"From structure to power, from material to technique, the manufacture of Long March 5 was a first for everything. Luckily, we have the best people," Meng said at a news conference last week.


"More than 100 people worked for half a year to make the rocket a reality. Creativity was the key to overcoming many difficulties along the journey," said Huang Xiaochun, vice director of the company's assembly workshop, who has been in the industry for 11 years.


"For example, the rocket was placed horizontally on a bracket in the workshop. Working on a round-shaped container at a height of 6 meters required more energy and greater safety measures, so we got creative and made a 'rotisserie'," Huang said.


"What that means is that the rocket was rotated so the technicians could work on the ground," Huang explained.


"The debut of Long March 5 marks Tianjin's next major step in the manufacturing of carrier rockets," Meng said.


"This first launch is the result of direct cooperation between the base, local private processing and Tianjin Sino-German University of Applied Sciences. Later, Tianjin University will also finance research for a new model," Meng said.


In the future, the base will not only manufacture the second model of Long March 5, Long March 7 and other rockets from the Long March family, such as CZ-3A, but will also conduct research and development of brand new models.




Scientific experiment apparatuses on Tiangong-2 put into operation



Scientific apparatus carried by Tiangong-2 began operational at around 6:41 p.m. Thursday Beijing Time after being on standby mode for nearly seven days since the space lab entered its preset orbit on Sept. 15.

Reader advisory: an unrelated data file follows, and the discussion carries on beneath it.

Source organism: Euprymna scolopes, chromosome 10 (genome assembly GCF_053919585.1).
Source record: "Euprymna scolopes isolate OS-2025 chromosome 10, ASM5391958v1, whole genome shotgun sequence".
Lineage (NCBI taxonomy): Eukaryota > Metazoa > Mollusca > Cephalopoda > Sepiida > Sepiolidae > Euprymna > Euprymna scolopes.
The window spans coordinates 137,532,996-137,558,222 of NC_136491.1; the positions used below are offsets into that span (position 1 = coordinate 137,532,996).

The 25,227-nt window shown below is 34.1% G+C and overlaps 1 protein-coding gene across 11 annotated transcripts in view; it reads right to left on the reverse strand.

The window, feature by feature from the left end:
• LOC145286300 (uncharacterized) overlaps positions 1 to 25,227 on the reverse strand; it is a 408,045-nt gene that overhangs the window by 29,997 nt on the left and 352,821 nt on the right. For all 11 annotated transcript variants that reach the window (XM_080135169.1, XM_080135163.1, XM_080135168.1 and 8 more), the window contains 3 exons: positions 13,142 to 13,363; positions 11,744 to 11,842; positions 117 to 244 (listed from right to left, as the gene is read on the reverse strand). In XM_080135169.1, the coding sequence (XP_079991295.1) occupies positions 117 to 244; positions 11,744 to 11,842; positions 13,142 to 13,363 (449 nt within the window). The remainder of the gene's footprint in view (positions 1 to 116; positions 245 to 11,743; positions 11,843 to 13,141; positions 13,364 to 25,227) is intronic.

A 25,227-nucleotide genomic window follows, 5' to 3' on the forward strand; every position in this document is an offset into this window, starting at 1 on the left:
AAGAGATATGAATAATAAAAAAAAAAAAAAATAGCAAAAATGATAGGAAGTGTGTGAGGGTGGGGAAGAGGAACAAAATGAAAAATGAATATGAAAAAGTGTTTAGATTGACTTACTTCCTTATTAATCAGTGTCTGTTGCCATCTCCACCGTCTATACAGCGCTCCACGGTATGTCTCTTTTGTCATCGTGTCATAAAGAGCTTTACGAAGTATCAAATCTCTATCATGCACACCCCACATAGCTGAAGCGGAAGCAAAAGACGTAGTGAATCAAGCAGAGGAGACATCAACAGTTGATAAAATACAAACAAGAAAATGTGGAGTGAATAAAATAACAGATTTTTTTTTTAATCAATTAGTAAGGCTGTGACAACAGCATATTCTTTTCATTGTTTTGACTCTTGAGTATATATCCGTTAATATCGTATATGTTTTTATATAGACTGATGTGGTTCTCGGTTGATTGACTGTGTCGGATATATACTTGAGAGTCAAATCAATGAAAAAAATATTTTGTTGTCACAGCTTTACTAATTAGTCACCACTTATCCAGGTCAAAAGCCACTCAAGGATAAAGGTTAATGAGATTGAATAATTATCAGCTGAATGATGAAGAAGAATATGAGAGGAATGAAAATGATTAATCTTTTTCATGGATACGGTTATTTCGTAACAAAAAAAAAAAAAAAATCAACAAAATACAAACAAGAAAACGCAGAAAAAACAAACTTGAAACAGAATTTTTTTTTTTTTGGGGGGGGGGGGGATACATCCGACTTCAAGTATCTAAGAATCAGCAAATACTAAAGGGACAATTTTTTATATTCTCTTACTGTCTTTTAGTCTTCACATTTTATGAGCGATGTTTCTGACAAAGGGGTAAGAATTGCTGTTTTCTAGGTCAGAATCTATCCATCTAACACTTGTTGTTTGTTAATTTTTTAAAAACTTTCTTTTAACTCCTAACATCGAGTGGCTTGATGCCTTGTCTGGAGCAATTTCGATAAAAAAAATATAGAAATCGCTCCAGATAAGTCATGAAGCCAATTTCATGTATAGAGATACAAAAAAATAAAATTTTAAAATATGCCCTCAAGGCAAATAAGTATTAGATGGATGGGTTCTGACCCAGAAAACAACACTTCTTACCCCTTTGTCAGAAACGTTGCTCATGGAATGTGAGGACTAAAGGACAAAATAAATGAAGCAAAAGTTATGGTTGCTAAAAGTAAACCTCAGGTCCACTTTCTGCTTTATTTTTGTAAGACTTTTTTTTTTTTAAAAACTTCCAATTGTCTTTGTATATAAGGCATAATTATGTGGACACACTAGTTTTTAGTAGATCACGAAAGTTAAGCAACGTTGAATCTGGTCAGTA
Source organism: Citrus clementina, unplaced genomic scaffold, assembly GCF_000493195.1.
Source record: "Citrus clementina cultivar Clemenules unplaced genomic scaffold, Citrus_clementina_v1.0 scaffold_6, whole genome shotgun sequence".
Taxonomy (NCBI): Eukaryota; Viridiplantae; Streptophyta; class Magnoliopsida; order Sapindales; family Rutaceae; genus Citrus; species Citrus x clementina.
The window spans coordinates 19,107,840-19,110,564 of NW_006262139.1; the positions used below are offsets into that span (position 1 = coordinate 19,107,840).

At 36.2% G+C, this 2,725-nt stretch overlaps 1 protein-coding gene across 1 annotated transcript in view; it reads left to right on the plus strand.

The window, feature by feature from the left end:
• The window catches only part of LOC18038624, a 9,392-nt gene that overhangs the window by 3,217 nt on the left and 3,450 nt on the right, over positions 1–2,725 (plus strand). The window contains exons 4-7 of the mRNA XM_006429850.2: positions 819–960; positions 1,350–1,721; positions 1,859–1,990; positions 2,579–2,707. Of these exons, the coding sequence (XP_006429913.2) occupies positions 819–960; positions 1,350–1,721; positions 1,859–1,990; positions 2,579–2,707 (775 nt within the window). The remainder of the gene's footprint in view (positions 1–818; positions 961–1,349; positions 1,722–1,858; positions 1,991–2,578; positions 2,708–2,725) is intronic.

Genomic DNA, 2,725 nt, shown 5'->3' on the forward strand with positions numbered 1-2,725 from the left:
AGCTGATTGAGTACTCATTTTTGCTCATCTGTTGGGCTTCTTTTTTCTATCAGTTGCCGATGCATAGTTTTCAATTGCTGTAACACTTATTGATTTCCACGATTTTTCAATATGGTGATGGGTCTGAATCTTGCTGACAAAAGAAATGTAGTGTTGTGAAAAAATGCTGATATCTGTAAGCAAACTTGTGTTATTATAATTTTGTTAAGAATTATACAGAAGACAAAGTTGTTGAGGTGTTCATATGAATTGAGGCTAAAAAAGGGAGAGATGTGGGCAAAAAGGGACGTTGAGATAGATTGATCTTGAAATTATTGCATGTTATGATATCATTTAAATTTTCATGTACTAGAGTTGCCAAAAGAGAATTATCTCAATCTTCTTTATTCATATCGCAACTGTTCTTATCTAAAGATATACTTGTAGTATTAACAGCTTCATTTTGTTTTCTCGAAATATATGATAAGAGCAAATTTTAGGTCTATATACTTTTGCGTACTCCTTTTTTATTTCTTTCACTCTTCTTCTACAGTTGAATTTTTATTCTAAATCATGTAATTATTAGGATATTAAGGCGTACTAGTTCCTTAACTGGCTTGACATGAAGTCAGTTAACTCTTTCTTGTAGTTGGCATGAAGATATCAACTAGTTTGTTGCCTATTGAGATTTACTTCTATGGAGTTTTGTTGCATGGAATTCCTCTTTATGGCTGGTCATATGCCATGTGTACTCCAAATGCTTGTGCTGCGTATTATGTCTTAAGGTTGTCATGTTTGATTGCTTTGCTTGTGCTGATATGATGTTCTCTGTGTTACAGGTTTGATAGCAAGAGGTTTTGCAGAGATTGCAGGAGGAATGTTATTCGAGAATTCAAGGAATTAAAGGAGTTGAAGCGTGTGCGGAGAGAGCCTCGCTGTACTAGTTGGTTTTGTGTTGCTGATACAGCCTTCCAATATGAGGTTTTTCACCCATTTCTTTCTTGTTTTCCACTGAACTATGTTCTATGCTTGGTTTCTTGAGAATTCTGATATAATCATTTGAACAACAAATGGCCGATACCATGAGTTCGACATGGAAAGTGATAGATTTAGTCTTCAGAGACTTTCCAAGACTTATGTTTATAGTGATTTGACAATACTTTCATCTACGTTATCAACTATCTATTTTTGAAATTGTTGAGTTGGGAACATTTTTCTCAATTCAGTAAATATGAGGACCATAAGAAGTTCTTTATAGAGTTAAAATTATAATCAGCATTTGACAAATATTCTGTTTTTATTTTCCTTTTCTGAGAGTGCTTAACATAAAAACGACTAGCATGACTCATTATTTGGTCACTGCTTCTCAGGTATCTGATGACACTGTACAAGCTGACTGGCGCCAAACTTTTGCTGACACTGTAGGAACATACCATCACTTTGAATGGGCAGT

"Most of the scientific payload will be put into operation in the next 30 hours," said Guo Lili, director with the payload operation and application center at the Technology and Engineering Center for Space Utilization under the Chinese Academy of Sciences.


Nearly 100 ground operators, including staff from the operation and application center, payload developers and subscribers to related applications, are coordinating in the operation.


The space lab of Tiangong-2 will dock with the Shenzhou-11 manned spacecraft later this year and the country's first cargo space ship Tianzhou-1 in 2017, according to experts.


Its predecessor Tiangong-1, which was launched in 2011 and docked with the Shenzhou-8, Shenzhou-9 and Shenzhou-10 spaceships, was mainly used to verify technology involved in space docking and serve as a simple platform for a number of scientific experiments, said Wu Ping, deputy director of China's manned space engineering office.


In comparison, Tiangong-2 hosts many more experiments and is taken as China's first space lab "in the strict sense."


Its payloads include POLAR, a collaboration between Swiss, Polish and Chinese institutions to study gamma ray bursts, and a cold atomic space clock, which scientists say only loses one second in about 30 million years.


Also piggybacking on the Tiangong-2 launch is a robotic arm that can be used for on-orbit repairs, and a micro satellite that will orbit close to the space lab and snap on to Tiangong-2 and the visiting Shenzhou-11 spacecraft crew.




China's space survival experiment goes on well



China's experiment in human living for space exploration is going smoothly, halfway into the project, the Astronaut Center of China (ACC) announced Tuesday.